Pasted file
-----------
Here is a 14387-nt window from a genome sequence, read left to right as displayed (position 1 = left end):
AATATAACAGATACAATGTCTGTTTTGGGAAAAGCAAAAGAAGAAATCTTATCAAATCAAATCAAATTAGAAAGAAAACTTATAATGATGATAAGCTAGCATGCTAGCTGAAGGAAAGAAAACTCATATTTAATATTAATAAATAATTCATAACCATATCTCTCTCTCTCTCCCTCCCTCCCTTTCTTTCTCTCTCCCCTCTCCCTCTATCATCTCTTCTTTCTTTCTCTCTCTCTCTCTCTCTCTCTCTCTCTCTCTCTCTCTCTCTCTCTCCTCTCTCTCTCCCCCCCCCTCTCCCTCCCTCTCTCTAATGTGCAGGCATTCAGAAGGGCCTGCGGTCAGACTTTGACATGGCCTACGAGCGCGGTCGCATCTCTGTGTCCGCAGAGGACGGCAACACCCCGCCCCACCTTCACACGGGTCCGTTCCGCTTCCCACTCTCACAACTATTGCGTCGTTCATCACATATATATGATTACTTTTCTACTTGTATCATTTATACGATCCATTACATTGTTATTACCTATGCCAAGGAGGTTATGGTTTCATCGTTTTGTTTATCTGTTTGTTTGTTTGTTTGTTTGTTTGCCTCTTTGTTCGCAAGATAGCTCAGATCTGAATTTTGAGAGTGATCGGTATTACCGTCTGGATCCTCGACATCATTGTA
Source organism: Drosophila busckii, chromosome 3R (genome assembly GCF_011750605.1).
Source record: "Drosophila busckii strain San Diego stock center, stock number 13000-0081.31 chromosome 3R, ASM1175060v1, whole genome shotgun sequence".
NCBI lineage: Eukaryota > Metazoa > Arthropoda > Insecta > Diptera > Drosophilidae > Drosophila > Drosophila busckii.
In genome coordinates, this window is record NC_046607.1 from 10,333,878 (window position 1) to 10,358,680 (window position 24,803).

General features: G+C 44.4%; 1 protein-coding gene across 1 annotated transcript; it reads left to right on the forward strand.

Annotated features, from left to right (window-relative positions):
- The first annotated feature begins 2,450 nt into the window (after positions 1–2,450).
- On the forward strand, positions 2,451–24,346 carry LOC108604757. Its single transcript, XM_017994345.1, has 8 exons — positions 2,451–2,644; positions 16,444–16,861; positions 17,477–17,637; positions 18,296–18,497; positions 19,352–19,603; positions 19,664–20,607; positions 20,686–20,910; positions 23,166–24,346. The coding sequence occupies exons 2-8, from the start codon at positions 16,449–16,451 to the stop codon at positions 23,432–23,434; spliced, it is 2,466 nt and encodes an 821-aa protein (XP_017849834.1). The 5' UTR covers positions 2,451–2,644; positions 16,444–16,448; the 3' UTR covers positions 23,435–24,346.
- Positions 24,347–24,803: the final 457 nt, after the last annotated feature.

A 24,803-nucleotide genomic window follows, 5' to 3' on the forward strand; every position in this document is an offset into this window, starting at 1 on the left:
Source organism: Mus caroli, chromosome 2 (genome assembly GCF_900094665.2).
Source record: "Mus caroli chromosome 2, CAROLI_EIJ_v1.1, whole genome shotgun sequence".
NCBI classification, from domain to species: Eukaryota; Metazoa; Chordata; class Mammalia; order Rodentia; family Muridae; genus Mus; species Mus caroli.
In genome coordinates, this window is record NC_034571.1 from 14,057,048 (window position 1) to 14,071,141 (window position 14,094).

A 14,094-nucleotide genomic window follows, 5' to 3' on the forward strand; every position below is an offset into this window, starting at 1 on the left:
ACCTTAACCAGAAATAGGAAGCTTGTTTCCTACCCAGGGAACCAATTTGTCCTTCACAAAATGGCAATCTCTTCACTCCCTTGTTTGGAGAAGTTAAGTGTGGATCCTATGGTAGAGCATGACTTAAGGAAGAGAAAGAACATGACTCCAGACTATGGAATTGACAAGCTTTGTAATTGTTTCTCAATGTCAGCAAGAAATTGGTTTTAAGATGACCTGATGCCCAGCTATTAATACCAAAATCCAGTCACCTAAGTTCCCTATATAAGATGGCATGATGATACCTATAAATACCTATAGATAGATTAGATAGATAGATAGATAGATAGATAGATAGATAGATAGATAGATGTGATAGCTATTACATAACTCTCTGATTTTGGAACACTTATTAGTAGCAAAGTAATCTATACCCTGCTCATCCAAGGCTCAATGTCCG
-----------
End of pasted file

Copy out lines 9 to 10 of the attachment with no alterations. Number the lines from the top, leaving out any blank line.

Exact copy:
- The first annotated feature begins 2,450 nt into the window (after positions 1–2,450).
- On the forward strand, positions 2,451–24,346 carry LOC108604757. Its single transcript, XM_017994345.1, has 8 exons — positions 2,451–2,644; positions 16,444–16,861; positions 17,477–17,637; positions 18,296–18,497; positions 19,352–19,603; positions 19,664–20,607; positions 20,686–20,910; positions 23,166–24,346. The coding sequence occupies exons 2-8, from the start codon at positions 16,449–16,451 to the stop codon at positions 23,432–23,434; spliced, it is 2,466 nt and encodes an 821-aa protein (XP_017849834.1). The 5' UTR covers positions 2,451–2,644; positions 16,444–16,448; the 3' UTR covers positions 23,435–24,346.